A Living Man Declared Dead and Other Chapters I – XVIII was produced over a four-year period (2008-11), during which the artist, Taryn Simon (1975), travelled around the world researching and recording bloodlines and their related stories. The subjects Simon documents include victims of genocide in Bosnia, test rabbits infected with a lethal disease in Australia, the first woman to hijack an aircraft, and the living dead in India. Her collection is at once cohesive and arbitrary, mapping the relationships among chance, blood, and other components of fate.
Each work in A Living Man Declared Dead is comprised of three segments. On the left of each chapter are one or more large portrait panels systematically ordering a number of individuals directly related by blood. The sequence of portraits is structured to include the living ascendants and descendants of a single individual. The portraits are followed by a central text panel in which the artist constructs narratives and collects details. On the right are Simon’s ‘footnote images’ representing fragmented pieces of the established narratives and providing photographic evidence.
The empty portraits represent living members of a bloodline who could not be photographed. The reasons for these absences are included in the text panels and include imprisonment, military service, dengue fever and women not granted permission to be photographed for religious and social reasons.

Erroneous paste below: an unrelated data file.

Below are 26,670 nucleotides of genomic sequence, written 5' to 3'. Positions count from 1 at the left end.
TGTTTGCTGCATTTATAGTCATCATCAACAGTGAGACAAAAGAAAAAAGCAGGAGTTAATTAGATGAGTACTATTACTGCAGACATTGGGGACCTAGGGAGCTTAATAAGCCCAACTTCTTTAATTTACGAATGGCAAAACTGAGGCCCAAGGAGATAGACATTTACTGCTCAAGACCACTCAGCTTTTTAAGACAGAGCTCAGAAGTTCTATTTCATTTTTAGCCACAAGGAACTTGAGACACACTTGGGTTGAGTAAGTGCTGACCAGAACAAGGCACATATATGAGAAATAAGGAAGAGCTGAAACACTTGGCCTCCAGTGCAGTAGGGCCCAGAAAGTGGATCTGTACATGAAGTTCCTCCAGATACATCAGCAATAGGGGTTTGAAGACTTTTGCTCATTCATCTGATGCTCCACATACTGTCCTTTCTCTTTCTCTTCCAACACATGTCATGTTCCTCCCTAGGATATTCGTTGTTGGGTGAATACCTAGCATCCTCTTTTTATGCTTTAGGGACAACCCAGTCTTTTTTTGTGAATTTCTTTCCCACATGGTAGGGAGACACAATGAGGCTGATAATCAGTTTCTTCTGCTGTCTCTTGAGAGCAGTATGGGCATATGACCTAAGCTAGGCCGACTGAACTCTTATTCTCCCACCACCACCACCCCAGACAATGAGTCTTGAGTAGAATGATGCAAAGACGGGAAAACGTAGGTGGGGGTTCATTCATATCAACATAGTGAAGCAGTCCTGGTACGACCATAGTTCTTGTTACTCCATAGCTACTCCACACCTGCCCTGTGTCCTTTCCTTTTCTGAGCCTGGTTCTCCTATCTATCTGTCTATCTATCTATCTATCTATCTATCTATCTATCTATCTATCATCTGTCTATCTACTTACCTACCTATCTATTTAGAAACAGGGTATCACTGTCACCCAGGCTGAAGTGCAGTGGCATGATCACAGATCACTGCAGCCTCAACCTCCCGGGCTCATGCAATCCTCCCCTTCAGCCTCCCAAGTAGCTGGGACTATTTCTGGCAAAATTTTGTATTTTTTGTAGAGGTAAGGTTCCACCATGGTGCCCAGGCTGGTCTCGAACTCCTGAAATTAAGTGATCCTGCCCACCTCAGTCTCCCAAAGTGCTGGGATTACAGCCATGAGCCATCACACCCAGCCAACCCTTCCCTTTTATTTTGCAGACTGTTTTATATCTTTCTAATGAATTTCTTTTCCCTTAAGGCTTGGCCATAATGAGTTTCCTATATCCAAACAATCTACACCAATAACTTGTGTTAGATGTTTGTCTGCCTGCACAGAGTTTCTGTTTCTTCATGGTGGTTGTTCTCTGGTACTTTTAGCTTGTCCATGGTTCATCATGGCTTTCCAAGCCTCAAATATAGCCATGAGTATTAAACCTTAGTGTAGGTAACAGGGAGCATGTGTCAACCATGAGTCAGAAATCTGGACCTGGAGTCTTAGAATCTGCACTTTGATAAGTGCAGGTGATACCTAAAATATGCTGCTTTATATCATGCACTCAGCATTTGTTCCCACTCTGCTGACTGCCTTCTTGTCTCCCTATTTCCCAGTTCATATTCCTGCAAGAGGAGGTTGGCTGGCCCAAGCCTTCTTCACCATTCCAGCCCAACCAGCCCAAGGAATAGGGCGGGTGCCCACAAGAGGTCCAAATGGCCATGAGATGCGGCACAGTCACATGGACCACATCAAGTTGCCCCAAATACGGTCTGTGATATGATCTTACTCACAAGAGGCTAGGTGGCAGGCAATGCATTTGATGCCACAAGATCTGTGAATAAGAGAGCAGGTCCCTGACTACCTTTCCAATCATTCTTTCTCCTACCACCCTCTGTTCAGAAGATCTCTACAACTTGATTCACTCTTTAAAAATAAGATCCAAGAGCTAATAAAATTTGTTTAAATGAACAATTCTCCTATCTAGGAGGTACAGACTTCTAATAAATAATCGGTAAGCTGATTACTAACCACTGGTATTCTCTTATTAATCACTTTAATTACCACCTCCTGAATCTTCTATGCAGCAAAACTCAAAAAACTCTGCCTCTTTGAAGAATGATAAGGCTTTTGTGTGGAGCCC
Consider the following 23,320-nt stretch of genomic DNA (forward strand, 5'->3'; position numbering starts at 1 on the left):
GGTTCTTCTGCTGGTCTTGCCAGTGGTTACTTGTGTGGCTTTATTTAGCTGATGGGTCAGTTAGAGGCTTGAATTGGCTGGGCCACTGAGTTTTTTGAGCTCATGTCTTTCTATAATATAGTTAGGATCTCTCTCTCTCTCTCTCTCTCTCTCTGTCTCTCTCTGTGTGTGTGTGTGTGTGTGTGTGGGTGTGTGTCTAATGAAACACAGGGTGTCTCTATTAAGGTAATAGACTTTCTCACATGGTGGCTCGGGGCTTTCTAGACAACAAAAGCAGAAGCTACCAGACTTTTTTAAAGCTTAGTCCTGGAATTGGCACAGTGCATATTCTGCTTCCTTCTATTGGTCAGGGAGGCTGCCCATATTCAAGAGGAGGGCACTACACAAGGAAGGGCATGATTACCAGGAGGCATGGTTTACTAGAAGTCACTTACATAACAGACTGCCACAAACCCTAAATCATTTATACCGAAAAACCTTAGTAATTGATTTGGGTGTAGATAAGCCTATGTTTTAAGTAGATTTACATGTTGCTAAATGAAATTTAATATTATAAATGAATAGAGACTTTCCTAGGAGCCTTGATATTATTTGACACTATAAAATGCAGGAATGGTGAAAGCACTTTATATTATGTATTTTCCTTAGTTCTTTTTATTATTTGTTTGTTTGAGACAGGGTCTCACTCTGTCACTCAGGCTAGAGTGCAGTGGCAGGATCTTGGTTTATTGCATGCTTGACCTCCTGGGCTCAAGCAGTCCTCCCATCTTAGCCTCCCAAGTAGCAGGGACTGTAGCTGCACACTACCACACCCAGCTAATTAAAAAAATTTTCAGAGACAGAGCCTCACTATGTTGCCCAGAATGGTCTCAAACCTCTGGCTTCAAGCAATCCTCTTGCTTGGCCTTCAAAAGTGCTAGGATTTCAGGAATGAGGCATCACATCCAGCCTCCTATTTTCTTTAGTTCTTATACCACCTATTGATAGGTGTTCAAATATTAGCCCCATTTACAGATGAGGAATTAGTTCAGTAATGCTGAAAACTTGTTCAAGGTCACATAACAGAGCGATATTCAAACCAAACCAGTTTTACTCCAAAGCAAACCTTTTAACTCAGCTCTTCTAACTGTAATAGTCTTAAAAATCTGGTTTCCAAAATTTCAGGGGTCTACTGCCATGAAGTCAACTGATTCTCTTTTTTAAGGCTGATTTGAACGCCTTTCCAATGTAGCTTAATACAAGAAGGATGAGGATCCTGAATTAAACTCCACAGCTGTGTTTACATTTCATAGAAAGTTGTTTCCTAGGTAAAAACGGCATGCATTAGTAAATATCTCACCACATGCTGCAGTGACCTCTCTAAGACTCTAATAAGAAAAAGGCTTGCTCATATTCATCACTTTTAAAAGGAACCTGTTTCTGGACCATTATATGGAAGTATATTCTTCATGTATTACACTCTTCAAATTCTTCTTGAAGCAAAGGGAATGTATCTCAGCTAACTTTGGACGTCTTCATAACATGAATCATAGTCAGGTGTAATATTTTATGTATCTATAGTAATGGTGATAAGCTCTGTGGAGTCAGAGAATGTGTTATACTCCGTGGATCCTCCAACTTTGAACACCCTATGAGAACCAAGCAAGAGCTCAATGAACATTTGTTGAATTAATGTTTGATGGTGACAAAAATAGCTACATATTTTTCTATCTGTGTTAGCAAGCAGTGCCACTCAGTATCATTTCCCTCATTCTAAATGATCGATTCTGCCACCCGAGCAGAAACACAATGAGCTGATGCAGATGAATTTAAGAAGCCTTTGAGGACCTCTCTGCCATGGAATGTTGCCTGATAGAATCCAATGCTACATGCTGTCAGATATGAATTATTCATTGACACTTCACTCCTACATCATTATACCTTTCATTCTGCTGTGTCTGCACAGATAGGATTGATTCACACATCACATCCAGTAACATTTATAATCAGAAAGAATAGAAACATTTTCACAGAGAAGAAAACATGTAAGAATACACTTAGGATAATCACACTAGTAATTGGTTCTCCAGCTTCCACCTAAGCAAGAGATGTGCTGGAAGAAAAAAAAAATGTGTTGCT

Simon’s presentation explores the struggle to determine codes and patterns embedded in the narratives she documents, making them recognizable as variations (versions, renderings, adaptations) of archetypal episodes from the present, past, and future. In contrast to the methodical ordering of a bloodline, the central elements of the stories – violence, resilience, corruption, and survival – disorient the highly structured appearance of the work. A Living Man Declared Dead and Other Chapters highlights the space between text and image, absence and presence, and order and disorder.
All copyright Taryn Simon.